TP-Link TD-W8970B Flash mod

Hi there,

I just want to know if you can put 64Mb internal Flash in TP-Link TD-WW8970B?

Regards,
Flávio Queirós

Likely quite a challenge as the addressing for SPI-NOR is typically different over 16 MB. If that is the case, it would probably require a new boot loader and new or differently configured drivers for the flash.

Can you explain a little deep what you are saying?

See, for example https://www.micron.com/products/nor-flash/serial-nor-flash/mt25q

Typically you go from three- to four-byte addressing, so one or more of the following likely wouldn't be able to even read from the chip:

  • First-stage boot loader
  • U-Boot
  • OS

2(3 * 8) = 16,777,216

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What i want to know is how much flash can the router handle?

Simply? No more that it shipped with.

Any more than that will be a “project” which could consume tens or hundreds of hours, potentially with no improvement. Lack of access to first-stage boot loader at all, or code to replace the SBL (“U-Boot”) may make anything over 16 MB effectively impossible for anyone without OEM-level access to closed or proprietary sources.

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Ok, jeff! But in the openwrt page dedicated to TP-Link TD-W8970B is a 16Mb Flash mod. Because of that i open this forum thread!!!

The 16 MB change is already complex, and will require you to run self-built firmware. Past 16 MB will likely be even more complex, probably requiring low-level modifications to the boot loaders and OS drivers, which may not be possible.

If you research all that is involved and have specific questions, those can be addressed. In general, this falls under “If you have to ask if you can, you can’t.”

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Ok, Thanks very much for the replies and knowledge!!!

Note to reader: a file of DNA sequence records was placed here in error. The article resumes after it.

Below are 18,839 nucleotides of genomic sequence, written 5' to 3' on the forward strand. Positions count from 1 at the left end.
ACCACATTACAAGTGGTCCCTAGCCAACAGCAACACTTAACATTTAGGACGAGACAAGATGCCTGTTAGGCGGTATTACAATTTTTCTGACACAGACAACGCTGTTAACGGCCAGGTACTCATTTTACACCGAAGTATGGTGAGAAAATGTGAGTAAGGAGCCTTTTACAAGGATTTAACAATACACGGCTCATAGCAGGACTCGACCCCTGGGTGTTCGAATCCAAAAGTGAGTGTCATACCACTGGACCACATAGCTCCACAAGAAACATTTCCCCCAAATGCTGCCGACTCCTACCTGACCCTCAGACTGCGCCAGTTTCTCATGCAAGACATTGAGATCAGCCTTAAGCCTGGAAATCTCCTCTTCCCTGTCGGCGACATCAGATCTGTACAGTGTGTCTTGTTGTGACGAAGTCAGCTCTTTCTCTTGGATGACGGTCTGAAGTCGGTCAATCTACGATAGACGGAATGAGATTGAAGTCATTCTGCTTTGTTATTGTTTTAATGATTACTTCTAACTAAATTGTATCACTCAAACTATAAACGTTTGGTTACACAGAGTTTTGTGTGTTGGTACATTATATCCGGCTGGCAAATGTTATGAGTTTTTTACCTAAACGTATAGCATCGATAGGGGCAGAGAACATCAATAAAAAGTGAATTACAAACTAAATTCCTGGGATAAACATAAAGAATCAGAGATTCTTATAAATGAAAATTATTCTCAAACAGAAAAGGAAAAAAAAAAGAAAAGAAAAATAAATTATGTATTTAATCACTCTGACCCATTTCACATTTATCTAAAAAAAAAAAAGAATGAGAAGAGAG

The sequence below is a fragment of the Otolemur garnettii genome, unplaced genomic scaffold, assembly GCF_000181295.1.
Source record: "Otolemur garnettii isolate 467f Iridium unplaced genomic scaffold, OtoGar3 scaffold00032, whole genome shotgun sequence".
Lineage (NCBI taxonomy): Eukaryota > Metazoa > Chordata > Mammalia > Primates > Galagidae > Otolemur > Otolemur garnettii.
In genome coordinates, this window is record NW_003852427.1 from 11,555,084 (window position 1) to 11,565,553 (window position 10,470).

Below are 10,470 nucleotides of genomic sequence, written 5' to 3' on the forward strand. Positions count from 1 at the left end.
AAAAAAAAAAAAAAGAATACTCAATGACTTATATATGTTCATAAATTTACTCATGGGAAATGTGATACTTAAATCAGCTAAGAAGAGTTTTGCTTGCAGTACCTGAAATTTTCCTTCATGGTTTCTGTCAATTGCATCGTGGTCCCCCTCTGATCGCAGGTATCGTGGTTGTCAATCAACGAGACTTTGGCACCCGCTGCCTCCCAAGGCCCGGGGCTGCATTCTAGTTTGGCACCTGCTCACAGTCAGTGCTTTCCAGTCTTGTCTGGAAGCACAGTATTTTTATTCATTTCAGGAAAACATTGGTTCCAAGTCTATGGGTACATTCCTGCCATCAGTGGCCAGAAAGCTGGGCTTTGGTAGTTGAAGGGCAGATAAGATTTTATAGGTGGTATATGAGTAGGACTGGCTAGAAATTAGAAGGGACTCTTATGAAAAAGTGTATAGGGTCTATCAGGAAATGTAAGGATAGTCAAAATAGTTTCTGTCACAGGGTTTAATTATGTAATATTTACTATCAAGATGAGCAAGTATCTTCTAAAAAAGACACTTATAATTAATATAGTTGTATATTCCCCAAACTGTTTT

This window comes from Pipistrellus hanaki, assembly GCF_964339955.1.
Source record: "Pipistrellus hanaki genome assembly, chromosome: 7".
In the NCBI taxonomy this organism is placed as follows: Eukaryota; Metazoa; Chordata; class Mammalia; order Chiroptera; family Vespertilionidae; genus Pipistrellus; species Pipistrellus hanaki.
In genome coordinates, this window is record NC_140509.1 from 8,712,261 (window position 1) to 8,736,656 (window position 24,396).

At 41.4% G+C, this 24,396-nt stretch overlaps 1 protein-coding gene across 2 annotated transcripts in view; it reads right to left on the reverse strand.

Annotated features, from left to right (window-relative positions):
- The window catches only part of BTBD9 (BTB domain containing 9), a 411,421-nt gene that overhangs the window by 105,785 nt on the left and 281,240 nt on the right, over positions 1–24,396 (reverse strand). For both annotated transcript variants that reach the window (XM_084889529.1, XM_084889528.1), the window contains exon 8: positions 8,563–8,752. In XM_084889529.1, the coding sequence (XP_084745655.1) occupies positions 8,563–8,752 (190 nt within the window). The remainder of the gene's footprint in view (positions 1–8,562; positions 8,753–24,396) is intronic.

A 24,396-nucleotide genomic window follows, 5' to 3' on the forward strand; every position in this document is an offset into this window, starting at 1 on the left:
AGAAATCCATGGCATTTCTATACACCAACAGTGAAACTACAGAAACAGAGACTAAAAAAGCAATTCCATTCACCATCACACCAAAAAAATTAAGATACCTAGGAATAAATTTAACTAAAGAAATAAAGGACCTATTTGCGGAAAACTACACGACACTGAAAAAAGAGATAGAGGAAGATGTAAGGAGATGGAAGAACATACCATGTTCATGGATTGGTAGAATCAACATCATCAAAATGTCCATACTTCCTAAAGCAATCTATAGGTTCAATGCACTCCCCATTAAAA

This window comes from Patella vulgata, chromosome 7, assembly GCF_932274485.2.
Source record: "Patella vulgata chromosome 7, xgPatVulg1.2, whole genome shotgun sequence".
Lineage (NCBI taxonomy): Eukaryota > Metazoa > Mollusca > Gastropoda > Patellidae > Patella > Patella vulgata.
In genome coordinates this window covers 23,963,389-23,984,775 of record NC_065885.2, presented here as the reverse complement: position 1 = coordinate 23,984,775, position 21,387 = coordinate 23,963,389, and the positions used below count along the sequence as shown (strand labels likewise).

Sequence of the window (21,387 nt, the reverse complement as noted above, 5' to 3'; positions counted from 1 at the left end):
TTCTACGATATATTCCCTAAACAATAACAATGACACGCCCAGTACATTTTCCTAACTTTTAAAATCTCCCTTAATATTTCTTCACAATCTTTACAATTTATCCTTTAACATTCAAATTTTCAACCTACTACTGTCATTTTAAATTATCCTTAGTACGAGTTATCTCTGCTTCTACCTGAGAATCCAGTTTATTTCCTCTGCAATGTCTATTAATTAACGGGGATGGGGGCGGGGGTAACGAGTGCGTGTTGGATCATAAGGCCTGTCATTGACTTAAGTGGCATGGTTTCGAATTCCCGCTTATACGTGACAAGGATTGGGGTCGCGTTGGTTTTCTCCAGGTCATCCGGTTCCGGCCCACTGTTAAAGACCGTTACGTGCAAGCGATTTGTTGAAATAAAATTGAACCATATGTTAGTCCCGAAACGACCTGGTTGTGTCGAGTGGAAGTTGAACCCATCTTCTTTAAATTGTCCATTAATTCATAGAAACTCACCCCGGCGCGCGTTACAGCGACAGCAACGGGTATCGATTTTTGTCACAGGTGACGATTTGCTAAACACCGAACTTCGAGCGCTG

Regards,
Flavio Queiroz

Here's the kinds of complexities one would have to deal with crossing 16 MB.

The first two are the ones that are, in my opinion, most challenging (to "impossible") to resolve.

PBL -- Primary Boot Loader

When the chip starts, it will find "the" flash, and load the secondary boot loader (SBL, often U-Boot) from the flash, then jump to the SBL's entry point.

If the flash chip is not recognized by the PBL based on its manufacturer and device ID (MID, DID), this may fail entirely.

If the flash chip doesn't have a "compatibility" mode that makes it look like a sub-16 MB chip, the PBL may be unable to read data from it at all.

Changing the PBL in any way may be impossible as it is often part of the gates in the chip itself in a way that is not really "writable".

SBL -- Secondary Boot Loader, "U-Boot"

The SBL needs to be able to set up the chip's internal registers, read the kernel from the flash, pass parameters to it, and start the kernel.

Same issues with recognizing the flash and addressing. Source code, low-level experience with embedded devices, and a good knowledge of the SoC in hand would generally be needed to change the SBL.

Kernel split

OpenWrt generally splits the firmware into kernel, ROM, and overlay. If the kernel was separate in low-address memory, this would need to be changed. If everything was pushed up to high addresses, the SBL probably would need to load another boot loader that could then load from high addresses.

Changing from unified kernel/ROM/overlay to separate kernel and ROM/overlay, or using a custom third-stage boot loader would require changes to the sysupgrade process and make TFTP recover or the like a multi-step process (as would be the first flashes of the device).

Driver Firmware Load

The drivers load firmware from flash. Unknown if they could load from a higher address space. Likely best to leave them where they are.

OS Flash ("MTD") Drivers

It is possible that the MTD drivers would recognize the chip from its MID and DID and adapt. If not, they you'd need to customize either or both the driver and the chip definitions for the driver.

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